If you are interested in our recommended at-home whitening kit, we are currently offering the Opalescence Go Tooth Whitening Trays*, which are both affordable and convenient. All proceeds will go towards supporting the Class of 2023 orthodontic residents’ graduation fund. Happy whitening!

*These whitening kits are only available at our Henderson, NV location – Roseman Dental & Orthodontics.

Author: Dr. Joy Tawadrous


Dental 360° – Nevada November Issue

Dental 360° – Nevada November Issue

The holidays are just around the corner! In this November issue of Dental 360°, you’ll learn about how using nicotine in any form is bad for your oral health, get the facts about why you shouldn’t put off getting dental pain checked out, and find out how to plan ahead to start the new year off right. Plus, you’ll learn about why sleep is so important to the body’s overall health.

Roseman Dental & Orthodontics’ Dental 360° is a monthly e-newsletter. Each month you’ll receive a panoramic view of dental health. Dental health is key to your overall health and here at Roseman Dental & Orthodontics, we are dedicated to improving not only your mouth, but your whole self. At our clinic we have an excellent team of licensed dentists, orthodontists, orthodontic residents – 30 to be exact, and dental residents all focused on you and your family’s oral health. Roseman Dental & Orthodontics has been serving its community since 2009 and is a comprehensive, one-stop shop for all your dental needs including dental, orthodontic and craniofacial cleft lip & palate treatment.

We hope you find Dental 360° helpful and informative. We look forward to connecting with you each month.

Dental 360° November Articles

Why Nicotine Is Bad for Oral Health
Dental Pain Is Something You Shouldn’t Ignore
Get A Jump on Your Dental Health for the Holidays
Sleep – Our Body’s Best Healer


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Why Nicotine Is Bad for Oral Health

Why Nicotine Is Bad for Oral Health

Using nicotine comes with so many health risks, from lung cancer to heart disease to harming others with secondhand smoke. According to the American Dental Association, smoking accounts for about 20% of deaths in the United States. It hurts the whole body, but it’s especially dangerous for oral health.

The mouth is the entry spot for nicotine, no matter what form it’s in. Consuming nicotine through smoking, using smokeless tobacco, or vaping restricts blood flow to the gums, which can cause or exacerbate periodontal disease. It can also lead to stained teeth, excessive plaque and tartar buildup, periodontitis (or losing the bone that anchors teeth to the jaw), receding gums, chronic bad breath, gum disease, and tooth loss. In fact, according to the CDC, about 43% of current smokers over the age of 65 have lost all of their teeth.

It doesn’t stop there. Someone who smokes is at ten times the risk of oral cancer than someone who doesn’t smoke. Because the carcinogens and toxins weaken the body’s immune system while warping cell growth, fighting off cancer is harder too.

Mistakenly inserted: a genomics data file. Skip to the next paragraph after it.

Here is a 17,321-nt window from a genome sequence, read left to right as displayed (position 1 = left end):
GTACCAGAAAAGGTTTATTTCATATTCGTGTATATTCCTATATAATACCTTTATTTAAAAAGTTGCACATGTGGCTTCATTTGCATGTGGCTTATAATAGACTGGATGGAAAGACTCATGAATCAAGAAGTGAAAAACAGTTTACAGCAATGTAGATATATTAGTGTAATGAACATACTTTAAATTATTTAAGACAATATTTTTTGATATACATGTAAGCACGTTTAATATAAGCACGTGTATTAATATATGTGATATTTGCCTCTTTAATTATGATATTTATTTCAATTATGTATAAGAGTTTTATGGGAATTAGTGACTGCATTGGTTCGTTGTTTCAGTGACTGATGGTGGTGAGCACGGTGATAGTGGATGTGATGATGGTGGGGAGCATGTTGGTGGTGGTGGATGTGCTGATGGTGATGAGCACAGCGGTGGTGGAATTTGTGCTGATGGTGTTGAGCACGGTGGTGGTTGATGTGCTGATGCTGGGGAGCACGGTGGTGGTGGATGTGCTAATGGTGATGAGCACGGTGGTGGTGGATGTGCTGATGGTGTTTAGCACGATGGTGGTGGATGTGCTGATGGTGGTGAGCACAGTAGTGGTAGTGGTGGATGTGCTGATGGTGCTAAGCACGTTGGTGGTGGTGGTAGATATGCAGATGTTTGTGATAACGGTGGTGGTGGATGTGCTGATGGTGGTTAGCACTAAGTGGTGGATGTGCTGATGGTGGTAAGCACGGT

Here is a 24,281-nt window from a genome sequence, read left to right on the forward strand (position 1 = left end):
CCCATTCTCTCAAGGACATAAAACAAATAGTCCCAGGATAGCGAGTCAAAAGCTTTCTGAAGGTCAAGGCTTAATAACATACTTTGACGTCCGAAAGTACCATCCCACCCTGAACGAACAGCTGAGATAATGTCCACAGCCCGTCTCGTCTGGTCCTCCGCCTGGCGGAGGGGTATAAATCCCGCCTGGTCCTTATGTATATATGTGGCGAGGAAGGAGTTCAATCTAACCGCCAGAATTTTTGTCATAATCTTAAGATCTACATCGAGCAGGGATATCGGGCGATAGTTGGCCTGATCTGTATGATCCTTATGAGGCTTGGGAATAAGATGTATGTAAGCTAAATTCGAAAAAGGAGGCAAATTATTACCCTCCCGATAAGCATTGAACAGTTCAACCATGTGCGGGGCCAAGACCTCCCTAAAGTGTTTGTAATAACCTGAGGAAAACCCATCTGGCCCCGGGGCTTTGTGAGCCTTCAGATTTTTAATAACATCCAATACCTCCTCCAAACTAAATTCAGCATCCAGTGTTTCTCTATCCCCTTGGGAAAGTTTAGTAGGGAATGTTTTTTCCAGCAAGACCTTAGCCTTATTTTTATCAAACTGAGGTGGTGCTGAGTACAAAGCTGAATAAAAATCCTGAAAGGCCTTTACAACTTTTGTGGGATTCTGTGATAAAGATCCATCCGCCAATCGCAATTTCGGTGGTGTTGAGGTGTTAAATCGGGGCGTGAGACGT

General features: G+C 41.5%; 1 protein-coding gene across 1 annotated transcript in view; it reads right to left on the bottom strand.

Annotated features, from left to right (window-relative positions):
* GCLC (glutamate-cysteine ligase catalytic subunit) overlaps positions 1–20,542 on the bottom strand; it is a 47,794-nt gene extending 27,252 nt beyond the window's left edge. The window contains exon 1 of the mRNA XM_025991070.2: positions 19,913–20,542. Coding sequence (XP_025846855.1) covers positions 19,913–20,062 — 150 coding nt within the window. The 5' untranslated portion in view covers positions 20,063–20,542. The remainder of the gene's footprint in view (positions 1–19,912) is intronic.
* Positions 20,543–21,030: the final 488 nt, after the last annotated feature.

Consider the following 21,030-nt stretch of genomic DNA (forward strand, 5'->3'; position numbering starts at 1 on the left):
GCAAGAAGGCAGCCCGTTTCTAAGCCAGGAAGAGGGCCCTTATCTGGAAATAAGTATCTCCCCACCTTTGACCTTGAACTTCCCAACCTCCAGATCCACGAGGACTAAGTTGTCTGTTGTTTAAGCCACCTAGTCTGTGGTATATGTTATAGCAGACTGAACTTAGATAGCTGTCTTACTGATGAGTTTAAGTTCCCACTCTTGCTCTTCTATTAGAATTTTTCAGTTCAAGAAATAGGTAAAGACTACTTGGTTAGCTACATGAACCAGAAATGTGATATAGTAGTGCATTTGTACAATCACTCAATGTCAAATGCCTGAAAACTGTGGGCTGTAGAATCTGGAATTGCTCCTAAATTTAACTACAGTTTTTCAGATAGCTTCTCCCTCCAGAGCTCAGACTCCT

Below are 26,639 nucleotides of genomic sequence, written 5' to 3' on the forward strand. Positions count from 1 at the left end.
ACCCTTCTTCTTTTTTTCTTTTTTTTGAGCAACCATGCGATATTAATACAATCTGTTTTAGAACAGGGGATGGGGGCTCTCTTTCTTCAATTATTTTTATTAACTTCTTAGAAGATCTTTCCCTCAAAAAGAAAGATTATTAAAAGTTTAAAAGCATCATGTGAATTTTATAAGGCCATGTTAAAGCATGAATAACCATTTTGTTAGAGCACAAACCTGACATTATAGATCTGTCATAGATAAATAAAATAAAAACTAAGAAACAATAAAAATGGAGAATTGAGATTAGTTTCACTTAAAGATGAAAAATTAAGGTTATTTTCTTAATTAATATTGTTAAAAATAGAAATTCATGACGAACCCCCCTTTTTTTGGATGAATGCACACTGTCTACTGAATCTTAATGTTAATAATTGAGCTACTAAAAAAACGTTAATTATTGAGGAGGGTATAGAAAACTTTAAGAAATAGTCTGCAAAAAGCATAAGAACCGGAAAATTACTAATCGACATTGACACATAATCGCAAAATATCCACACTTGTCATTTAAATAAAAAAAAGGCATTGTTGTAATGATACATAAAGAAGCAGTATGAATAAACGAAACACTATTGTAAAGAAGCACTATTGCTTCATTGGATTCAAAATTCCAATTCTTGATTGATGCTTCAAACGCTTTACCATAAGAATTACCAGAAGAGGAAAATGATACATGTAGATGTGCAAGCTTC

Using e-cigarettes, or vaping, is sometimes considered safer than smoking cigarettes. That’s a myth. Vaping still brings nicotine into the mouth, body, and bloodstream. It leads to many of the same issues as smoking with an additional one: dry mouth, which can cause mouth ulcers, tooth decay, and bad breath.

Nicotine is an extremely addictive substance. Quitting, or helping someone quit, can be tough – but you don’t have to do it alone. Your dental care provider can be a great resource. If you’re in need of some support, make an appointment with Roseman Dental.

Learn more about oral pre-cancers from Dr. Kishore Chaudhry in Roseman’s College of Dental Medicine

Dental Pain Is Something You Shouldn’t Ignore

Dental Pain Is Something You Shouldn’t Ignore

Dental pain is a sign that something is wrong. While that toothache may not seem like a big deal today, it could turn into an even bigger problem if ignored for too long. Dental problems won’t go away on their own. In fact, they’ll get worse without treatment. They’ll also become more expensive and time-consuming to treat as time goes on.

An aching mouth is most typically a sign of a cavity, or tooth decay. Regular check-ups every six months will help catch cavities before they become major nuisances. Only a dentist can identify and fix a cavity. Left undiagnosed and untreated, tooth decay can lead to eventual root canals, crowns, and tooth loss.

Pain can be a sign of an infection. Left untreated, the infection can spread beyond the mouth and cause major health problems – even sepsis, a condition caused by the immune system’s toxic response to an infection. Sepsis can lead to septic shock and death.

Sensitive teeth can also lead to pain. While there isn’t an immediate danger to tooth sensitivity, there’s no reason to deal with discomfort when there are remedies for the issue.

Other causes of dental pain are damaged fillings, impacted wisdom teeth, gum disease, and TMJ caused by grinding or clenching the teeth. Only a dentist can identify the problem, eliminate any other issues that may be causing pain, and provide the best treatment plan.

Don’t ignore something that hurts. Make an appointment with Roseman Dental and get your smile back on track.